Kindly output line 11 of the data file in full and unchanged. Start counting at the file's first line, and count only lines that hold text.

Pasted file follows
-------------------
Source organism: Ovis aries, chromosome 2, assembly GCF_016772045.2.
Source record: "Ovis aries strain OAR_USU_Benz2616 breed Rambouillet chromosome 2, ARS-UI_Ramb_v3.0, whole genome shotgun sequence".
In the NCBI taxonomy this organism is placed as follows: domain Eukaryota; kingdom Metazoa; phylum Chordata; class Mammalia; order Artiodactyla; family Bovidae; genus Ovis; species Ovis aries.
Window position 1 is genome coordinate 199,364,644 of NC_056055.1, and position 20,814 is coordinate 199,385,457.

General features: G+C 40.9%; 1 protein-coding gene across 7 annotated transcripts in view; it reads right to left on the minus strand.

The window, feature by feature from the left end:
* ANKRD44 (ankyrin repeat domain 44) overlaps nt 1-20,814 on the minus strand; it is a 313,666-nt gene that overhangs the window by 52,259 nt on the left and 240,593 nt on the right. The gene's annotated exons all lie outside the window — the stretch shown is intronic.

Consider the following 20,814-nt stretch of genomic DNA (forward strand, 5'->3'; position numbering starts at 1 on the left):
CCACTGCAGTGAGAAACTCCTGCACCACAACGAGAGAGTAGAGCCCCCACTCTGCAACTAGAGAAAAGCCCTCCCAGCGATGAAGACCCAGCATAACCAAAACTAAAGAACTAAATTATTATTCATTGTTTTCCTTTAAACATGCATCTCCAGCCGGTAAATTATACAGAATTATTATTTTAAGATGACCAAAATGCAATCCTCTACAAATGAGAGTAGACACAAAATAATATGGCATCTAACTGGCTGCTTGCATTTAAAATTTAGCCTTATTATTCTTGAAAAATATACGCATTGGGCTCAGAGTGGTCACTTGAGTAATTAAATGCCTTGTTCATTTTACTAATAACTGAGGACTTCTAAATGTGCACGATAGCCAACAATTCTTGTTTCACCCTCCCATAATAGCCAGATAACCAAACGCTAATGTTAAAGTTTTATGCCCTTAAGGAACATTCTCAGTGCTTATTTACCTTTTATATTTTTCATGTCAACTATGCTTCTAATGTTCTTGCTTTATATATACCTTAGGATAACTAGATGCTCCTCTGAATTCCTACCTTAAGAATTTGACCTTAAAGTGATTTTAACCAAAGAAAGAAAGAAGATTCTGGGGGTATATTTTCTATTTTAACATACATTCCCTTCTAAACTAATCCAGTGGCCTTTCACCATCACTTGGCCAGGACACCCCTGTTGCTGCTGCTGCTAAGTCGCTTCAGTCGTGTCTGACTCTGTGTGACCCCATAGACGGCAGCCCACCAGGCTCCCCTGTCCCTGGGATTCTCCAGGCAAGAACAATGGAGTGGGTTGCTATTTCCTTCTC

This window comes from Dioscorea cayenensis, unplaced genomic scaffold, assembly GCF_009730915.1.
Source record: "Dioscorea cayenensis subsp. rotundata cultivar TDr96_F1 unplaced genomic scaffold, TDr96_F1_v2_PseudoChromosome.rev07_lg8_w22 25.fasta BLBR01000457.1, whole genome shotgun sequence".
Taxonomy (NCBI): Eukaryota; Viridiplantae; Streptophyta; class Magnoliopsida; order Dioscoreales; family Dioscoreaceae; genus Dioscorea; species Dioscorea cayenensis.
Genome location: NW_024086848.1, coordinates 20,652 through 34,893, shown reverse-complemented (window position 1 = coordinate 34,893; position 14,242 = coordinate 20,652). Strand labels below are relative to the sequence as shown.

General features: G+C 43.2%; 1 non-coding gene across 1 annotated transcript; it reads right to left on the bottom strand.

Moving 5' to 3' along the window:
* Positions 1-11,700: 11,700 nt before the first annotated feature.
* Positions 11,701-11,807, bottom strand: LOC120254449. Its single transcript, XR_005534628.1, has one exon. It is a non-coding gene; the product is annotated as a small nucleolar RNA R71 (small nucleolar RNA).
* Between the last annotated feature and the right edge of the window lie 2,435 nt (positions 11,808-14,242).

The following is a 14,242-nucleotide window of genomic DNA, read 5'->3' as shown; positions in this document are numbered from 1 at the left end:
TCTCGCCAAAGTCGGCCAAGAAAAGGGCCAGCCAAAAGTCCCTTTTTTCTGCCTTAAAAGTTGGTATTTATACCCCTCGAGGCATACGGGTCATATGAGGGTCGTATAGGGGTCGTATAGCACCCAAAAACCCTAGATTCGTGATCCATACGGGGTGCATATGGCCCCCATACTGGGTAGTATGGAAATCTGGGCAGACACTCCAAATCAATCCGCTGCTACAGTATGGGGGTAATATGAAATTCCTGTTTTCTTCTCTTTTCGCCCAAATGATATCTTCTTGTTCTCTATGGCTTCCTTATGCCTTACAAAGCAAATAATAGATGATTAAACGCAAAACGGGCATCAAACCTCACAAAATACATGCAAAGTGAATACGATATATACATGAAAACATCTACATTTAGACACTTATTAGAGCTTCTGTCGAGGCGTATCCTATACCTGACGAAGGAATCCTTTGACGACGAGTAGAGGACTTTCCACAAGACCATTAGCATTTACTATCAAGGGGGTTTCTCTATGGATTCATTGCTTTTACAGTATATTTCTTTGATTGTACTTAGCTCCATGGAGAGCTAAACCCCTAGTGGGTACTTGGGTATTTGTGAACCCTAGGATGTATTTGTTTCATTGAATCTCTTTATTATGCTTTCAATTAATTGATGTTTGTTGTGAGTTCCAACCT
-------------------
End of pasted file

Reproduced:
Source record: "Dioscorea cayenensis subsp. rotundata cultivar TDr96_F1 unplaced genomic scaffold, TDr96_F1_v2_PseudoChromosome.rev07_lg8_w22 25.fasta BLBR01000457.1, whole genome shotgun sequence".